In the darkness of Sunday morning, the Sunni fighters swept in to take one of the towns, Sinjar, and set about their method of conquest, which is as familiar as it is brutal: They destroyed a Shiite shrine, executed resisters, overran local security forces and hoisted the black flag of the Islamic State in Iraq and Syria, or ISIS, above government buildings.
Hours later, as the militants demanded that the city’s residents swear allegiance to ISIS or be killed, the group’s social media campaign was underway, with photos posted online showing militants patrolling the city’s streets.
The United Nations representative in Baghdad, Nickolay Mladenov, issued a statement on Sunday afternoon, citing reports he had that as many as 200,000 civilians, mostly from the minority Yazidi community, had fled the new fighting.
“A humanitarian tragedy is unfolding in Sinjar,” Mr. Mladenov said.
In the face of stiff resistance from Shiite militias aligned with Iran that have stalled their march on Baghdad, the ISIS fighters who captured Mosul in June pushed north during the weekend. By Sunday afternoon, they were in control of two other towns after fierce battles with Kurdish security forces, known as the pesh merga, who have been increasingly thrust into battle to defend the border of their autonomous region in northern Iraq from encroachments by ISIS.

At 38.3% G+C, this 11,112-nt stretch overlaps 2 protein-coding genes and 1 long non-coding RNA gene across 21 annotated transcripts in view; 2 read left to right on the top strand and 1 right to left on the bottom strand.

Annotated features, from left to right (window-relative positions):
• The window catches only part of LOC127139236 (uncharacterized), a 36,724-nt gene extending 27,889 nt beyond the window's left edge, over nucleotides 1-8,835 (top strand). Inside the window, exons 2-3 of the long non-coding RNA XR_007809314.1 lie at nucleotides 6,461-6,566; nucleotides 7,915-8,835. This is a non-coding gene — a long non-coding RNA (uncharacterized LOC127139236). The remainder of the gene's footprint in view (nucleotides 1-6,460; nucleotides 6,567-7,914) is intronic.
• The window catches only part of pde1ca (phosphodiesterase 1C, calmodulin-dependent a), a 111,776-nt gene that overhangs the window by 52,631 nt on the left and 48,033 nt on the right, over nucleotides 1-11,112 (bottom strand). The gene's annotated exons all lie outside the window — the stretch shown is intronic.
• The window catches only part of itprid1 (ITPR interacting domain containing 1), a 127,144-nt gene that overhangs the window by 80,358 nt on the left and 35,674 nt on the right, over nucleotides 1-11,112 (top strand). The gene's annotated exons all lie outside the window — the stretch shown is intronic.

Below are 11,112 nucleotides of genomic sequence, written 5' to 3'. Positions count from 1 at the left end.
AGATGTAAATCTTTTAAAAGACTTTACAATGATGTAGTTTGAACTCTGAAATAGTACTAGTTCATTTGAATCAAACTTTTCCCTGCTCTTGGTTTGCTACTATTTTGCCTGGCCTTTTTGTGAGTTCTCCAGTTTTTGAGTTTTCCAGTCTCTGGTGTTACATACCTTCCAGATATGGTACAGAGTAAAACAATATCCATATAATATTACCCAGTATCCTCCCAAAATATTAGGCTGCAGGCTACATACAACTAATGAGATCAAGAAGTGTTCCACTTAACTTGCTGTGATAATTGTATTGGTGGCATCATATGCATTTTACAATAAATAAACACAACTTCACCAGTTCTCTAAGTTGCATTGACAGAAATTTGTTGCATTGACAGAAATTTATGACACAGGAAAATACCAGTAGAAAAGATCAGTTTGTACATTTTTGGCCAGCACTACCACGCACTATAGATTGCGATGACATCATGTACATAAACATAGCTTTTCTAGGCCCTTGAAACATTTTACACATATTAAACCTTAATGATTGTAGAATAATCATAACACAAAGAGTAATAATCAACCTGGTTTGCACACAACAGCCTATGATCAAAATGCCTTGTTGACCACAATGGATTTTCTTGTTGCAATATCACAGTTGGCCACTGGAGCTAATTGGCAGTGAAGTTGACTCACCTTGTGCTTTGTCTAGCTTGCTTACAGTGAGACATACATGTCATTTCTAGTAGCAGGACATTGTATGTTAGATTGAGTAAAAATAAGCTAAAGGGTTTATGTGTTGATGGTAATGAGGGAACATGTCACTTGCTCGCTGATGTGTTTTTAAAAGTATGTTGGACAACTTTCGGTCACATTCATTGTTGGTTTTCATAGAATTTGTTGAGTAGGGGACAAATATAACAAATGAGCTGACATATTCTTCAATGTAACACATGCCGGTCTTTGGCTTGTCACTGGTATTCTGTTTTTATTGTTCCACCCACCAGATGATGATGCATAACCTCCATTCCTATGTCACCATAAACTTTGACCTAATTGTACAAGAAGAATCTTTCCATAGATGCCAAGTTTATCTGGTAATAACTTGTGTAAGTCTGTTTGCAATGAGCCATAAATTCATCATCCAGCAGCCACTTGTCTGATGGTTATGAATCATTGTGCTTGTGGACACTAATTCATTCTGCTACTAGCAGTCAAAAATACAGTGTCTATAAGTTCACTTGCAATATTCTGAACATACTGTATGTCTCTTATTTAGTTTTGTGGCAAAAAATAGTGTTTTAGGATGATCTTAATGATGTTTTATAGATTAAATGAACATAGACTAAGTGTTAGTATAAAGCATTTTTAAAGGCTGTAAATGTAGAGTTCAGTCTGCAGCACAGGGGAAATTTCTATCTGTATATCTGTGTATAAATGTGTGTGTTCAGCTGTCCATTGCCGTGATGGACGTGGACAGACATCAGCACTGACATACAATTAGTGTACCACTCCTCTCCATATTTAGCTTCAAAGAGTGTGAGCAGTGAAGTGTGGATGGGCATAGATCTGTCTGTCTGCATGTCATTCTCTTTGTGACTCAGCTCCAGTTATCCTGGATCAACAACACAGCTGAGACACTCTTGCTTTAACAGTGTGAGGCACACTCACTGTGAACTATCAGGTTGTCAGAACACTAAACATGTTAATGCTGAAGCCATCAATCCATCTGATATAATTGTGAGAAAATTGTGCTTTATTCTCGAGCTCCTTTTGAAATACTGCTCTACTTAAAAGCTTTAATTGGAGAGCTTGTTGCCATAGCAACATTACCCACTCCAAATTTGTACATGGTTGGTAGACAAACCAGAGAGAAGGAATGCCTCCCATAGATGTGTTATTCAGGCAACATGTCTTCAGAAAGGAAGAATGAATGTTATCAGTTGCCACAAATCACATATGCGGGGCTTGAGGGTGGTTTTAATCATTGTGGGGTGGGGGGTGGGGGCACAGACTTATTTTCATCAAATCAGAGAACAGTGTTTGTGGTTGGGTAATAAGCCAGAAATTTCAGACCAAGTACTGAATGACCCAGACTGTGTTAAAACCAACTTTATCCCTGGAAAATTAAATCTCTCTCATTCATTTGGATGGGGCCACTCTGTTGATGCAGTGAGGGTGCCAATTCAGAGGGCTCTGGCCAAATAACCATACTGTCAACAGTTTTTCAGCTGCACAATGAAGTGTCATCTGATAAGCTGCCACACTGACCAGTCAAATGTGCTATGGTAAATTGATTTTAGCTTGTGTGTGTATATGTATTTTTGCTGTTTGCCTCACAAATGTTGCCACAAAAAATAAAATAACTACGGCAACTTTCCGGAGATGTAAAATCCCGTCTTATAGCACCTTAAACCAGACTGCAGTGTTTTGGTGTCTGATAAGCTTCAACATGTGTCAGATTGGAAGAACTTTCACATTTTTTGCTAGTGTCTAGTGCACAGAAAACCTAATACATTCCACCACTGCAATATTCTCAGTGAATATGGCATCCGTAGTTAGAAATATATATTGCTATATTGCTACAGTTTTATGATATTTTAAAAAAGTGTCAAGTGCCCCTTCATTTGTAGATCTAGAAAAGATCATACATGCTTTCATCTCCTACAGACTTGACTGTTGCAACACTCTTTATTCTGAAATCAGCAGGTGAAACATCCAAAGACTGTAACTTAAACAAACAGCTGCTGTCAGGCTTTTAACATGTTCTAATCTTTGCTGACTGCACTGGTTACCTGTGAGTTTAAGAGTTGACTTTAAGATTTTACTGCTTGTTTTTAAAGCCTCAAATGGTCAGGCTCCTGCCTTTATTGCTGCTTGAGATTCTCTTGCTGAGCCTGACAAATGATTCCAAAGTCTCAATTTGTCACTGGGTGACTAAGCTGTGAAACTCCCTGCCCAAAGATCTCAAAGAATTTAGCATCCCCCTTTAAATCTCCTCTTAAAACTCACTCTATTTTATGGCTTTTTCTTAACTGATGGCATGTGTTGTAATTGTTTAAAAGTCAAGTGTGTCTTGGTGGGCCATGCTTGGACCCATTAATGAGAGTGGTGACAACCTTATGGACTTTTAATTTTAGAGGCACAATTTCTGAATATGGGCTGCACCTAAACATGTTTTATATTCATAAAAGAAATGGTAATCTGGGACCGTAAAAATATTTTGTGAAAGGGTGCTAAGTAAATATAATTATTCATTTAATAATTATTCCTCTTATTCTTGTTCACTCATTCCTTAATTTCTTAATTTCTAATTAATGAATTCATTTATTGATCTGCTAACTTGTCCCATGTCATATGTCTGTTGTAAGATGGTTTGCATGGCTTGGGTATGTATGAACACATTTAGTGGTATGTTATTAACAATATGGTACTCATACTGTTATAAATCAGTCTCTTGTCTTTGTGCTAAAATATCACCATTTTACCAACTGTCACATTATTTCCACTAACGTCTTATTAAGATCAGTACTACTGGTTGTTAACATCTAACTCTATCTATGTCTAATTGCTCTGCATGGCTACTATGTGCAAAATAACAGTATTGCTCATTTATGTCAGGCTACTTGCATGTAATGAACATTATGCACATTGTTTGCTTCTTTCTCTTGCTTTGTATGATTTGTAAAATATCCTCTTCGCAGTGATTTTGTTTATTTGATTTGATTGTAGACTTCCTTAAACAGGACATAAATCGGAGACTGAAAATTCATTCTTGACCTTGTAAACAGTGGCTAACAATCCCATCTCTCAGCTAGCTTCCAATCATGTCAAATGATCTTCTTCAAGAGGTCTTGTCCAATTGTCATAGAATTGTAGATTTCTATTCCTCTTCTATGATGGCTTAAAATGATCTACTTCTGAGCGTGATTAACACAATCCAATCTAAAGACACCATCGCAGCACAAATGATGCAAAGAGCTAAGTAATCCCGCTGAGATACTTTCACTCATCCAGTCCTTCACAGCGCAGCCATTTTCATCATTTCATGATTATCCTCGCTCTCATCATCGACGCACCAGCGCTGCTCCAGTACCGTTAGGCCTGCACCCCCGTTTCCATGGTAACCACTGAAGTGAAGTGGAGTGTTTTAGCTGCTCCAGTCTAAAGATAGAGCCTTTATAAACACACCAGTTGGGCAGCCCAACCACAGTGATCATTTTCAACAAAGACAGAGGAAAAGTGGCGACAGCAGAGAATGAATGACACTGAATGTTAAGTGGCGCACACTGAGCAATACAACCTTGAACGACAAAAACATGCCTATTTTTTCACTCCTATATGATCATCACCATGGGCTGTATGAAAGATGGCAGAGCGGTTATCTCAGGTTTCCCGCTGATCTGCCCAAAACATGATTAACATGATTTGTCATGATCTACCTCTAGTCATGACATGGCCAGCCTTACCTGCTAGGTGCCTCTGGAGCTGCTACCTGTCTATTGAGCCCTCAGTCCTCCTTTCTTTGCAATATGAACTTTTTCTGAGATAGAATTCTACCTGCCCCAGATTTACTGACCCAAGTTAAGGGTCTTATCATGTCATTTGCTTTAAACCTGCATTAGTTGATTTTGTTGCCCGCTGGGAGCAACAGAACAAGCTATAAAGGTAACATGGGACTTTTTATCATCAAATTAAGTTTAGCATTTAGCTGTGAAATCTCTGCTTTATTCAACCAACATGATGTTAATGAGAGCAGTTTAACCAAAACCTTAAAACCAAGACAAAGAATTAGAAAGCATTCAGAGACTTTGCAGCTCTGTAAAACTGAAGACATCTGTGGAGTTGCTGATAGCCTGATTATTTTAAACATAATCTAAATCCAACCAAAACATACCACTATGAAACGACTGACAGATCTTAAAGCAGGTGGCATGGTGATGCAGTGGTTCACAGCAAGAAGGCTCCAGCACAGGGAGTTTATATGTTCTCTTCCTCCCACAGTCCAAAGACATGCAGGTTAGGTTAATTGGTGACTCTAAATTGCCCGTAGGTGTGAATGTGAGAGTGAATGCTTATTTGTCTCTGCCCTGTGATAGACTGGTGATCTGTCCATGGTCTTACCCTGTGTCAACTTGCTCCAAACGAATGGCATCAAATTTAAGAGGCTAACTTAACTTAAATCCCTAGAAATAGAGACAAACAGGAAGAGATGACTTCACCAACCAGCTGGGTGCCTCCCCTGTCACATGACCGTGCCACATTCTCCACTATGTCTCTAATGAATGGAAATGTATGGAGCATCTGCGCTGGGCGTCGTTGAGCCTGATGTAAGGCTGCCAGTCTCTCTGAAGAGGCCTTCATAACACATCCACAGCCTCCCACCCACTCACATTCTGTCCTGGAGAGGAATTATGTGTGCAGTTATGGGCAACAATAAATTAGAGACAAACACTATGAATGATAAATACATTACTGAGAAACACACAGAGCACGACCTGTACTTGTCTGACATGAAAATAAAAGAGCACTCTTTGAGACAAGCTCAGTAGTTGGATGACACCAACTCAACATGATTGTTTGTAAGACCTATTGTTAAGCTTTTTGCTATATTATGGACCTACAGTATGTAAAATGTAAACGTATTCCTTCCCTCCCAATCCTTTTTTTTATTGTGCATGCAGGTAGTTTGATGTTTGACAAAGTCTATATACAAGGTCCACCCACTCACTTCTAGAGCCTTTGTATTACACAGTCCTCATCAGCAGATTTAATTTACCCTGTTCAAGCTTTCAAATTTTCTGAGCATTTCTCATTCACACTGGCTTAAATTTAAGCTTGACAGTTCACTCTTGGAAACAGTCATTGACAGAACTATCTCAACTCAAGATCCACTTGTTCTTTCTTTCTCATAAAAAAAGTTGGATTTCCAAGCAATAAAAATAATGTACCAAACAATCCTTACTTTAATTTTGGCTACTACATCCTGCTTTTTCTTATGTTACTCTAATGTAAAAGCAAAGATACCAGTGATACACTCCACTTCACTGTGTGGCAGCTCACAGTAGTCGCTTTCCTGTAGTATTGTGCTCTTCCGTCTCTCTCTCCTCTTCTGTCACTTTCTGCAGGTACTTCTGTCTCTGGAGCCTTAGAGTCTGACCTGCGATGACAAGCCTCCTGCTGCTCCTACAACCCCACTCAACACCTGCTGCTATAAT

In a statement, ISIS boasted of conquering “more important areas which were controlled by the pesh merga and the secular militias.” With the new territory, which the group described as “the border triangle of Iraq, Syria and Turkey,” ISIS strengthened its hold on territory that traverses the frontiers of Iraq and Syria, giving it an even greater ability to move fighters and weapons between the front lines of the civil wars in both countries.
Later on Sunday, the militants captured Wana, a strategic town near the Tigris River — putting them within striking distance of the Mosul Dam, the country’s largest and an important supplier of electricity and water. The dam is on the Tigris River about 30 miles northwest of Mosul, Iraq’s second-largest city, which fell to ISIS on June 10.
Yazidi residents of Sinjar, who were reached by phone, were terrified. They told of kidnappings and executions of members of their sect. One resident, Sami Hassan, said he was at work as a nurse at a hospital on Sunday when an injured ISIS fighter arrived and demanded to know the sect to which Mr. Hassan belonged.